Not long ago, the hills of Capitol Forest were a wild place. Trash was almost a synonym of the 110,000-acre forest as burnt cars, rampant shooting ranges and refuse lay littered beneath the trees. Then, in 2005 three mountain bike companions banded together to create Friends of Capitol Forest (FOCF), a volunteer-powered organization that is turning the wild hills outside of Olympia into the premier mountain biking destination of South Puget Sound.
It all began when David Snyder, the proclaimed mayor of Capitol Forest, started working to clean up the woods with a couple of his friends. “At the time, there really was no organization in the forest,” describes Oliver Wu, the membership coordinator for FOCF. “So these three guys asked the Department of Natural Resources (DNR) to see if they could start cleaning up.” They proposed a plan that would work to re-establish old trail systems and tackle the trash problem plaguing the area. Hoping to manage the forests more effectively, and increase access to outdoor recreation, DNR heartily agreed to let the burgeoning crew regain control of the forest.
Shortly after, Snyder and crew quickly recognized that three people working in the woods could not accomplish their goals alone. Friends of Capitol Forest needed more friends.
The stage was set and FOCF began reaching out, looking for partners and help wherever they could. “They started monthly work parties where they cleaned up the place and began repairing trails,” explains Wu. Other groups partnered up to volunteer on the trails. Oly Trail Runners, Washington Trails Association and Pacific Northwest Endurance Riders, an equestrian group, all began helping out. “We have had as many as 30 to 40 people at these work parties, before the pandemic,” he recalls. “When you show how many thousands of hours our volunteers put into the trails, how many members we have, it really shows how big this community is.”
Working and playing together in this way is what drives FOCF forward. “Inclusivity, it’s support of the entire community of outdoor recreation,” says Wu.
While FOCF promotes community inclusion and many types of outdoor recreation, they have always been focused on mountain biking.
Green Line and Little Larch Mountain are pretty much where it all started. “Those are kind of what we call the OG, the original trails,” explains Wu. Today, these trails are the parent generation of a growing trail system that can be enjoyed by anyone of any skill level.
The North Slope trail system shows how we have evolved and developed what south sound mountain biking looks like, describes Wu. These trails are being developed into multilevel lines anyone can enjoy. Traditionally though, they have been the stomping grounds of an annual race hosted by FOCF called the Capitol Forest Classic. Mountain bikers from all over the region participate in the event filled with rocketing descents, technical terrain, air time and more than a few crashes. While the event is technically a competition, it is really intended as a celebration of community. “It’s a big ol’ party,” Wu states simply.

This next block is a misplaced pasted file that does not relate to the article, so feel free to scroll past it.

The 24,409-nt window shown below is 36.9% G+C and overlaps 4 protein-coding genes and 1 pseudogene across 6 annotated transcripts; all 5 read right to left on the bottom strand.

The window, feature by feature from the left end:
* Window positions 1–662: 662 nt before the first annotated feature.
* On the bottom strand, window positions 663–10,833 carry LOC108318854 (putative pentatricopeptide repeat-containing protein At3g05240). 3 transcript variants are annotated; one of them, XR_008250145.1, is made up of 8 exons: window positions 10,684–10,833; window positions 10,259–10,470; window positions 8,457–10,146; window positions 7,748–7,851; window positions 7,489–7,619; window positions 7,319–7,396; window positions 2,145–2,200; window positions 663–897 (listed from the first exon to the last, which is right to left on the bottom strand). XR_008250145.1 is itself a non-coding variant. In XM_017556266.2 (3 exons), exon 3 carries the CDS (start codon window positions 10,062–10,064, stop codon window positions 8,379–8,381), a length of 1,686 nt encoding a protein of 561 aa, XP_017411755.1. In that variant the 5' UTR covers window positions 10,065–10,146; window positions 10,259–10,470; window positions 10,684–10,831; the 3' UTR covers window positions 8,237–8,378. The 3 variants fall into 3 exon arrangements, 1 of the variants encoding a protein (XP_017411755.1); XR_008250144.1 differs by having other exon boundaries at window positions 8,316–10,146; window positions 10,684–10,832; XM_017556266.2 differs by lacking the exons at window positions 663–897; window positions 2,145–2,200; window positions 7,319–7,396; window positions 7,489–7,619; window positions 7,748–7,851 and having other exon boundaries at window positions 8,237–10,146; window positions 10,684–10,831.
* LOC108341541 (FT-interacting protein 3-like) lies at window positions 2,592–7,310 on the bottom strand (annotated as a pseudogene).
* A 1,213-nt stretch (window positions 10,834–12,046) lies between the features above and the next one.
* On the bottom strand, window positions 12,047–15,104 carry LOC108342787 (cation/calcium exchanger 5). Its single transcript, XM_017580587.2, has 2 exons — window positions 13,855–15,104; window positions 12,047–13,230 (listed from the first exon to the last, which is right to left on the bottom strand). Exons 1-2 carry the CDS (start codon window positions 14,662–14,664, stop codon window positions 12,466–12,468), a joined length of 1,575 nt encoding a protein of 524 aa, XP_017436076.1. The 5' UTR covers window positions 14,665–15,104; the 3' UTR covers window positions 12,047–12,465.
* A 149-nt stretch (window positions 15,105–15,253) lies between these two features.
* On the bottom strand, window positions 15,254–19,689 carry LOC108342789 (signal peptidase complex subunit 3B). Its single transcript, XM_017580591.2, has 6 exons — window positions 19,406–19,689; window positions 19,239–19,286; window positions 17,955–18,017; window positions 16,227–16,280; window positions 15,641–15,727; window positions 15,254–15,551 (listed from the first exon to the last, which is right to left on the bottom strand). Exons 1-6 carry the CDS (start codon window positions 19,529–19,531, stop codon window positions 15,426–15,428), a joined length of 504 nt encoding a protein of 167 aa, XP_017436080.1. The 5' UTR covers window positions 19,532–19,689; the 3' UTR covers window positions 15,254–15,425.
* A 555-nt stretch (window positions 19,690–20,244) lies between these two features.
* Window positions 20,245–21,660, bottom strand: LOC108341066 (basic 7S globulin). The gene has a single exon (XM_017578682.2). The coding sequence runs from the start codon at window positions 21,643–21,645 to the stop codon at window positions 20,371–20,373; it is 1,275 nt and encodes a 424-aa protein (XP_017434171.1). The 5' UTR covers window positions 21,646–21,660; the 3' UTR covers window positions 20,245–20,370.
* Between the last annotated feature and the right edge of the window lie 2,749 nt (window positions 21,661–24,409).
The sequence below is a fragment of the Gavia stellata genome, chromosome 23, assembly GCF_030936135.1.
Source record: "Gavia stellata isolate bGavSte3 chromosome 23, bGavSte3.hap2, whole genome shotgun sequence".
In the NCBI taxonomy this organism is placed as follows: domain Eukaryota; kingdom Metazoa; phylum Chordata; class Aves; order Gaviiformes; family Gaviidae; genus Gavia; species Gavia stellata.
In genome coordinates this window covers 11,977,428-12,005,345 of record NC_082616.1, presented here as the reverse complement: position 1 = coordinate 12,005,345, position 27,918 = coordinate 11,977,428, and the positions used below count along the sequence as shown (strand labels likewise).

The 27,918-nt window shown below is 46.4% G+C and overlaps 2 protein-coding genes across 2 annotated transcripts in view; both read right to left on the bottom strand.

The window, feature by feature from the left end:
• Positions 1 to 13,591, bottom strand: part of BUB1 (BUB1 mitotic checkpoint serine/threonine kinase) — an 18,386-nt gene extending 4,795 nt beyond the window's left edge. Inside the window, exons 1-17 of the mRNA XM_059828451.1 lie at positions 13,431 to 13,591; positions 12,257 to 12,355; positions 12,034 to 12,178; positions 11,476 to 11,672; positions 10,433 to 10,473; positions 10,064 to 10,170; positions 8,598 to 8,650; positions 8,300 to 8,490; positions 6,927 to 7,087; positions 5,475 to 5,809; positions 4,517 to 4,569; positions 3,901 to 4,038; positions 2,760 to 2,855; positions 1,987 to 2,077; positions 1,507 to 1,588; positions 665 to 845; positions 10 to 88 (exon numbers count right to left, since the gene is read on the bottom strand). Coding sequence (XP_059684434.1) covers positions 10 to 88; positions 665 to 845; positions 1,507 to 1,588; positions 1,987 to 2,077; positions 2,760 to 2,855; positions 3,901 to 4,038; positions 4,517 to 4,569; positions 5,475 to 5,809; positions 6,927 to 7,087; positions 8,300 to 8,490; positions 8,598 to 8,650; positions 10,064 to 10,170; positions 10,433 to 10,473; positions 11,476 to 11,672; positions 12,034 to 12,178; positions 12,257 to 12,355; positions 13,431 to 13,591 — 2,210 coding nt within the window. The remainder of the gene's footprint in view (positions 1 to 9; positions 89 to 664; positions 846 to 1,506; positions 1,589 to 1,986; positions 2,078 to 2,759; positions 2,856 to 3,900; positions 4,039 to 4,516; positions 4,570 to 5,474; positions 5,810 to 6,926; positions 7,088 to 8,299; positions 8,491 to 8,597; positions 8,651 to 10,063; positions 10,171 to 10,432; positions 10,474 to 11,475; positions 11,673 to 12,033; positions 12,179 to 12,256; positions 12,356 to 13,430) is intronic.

Almost under the radar FOCF continues to grow. They have partnered with private landowners and the City of Olympia to scale up the trail systems they manage. In the Sub Black hills area, right at the end of Kaiser Road, a backcountry secret has emerged. A network of gnarly jumps sure to make the bravest riders sweat, along with chilled-out cross-country trails that more people are enjoying every day. “That’s kind of been another piece of our portfolio,” Wu elaborates. In their efforts toward inclusivity and community, FOCF has created some simple trails, short trails that are built close to town. “It’s kind of like a community trail system,” he adds. “You don’t really have to drive there, you can just peddle from home.”
And it keeps on expanding. Working with the City of Olympia, FOCF will soon begin work on the nearby Kaiser Woods Bike Park, a community hub for everyone. Oliver explains that FOCF wants to create beginner and intermediate skills progression trails, that would attract new riders.
“It will be a great spot for the community and youth development,” explains Wu. “It’s just putting in the resources, putting in the time, getting more volunteers to help us bring our vision forward.” It will take time and help to do. “It’s all in our future,” he adds.
Friends of Capitol Forest has big plans and is turning the South Puget Sound into one of the best places to mountain bike. Working with groups like Race Cascadia they plan on creating more events. Through volunteer help and partnerships, they are creating a community of bikers and other outdoor recreationists. Soon, the Kaiser Woods Bike Park will become a hub for the community and youth, getting people outdoors and having fun.
For more information on how to volunteer, visit the Friends of Capitol Forest website.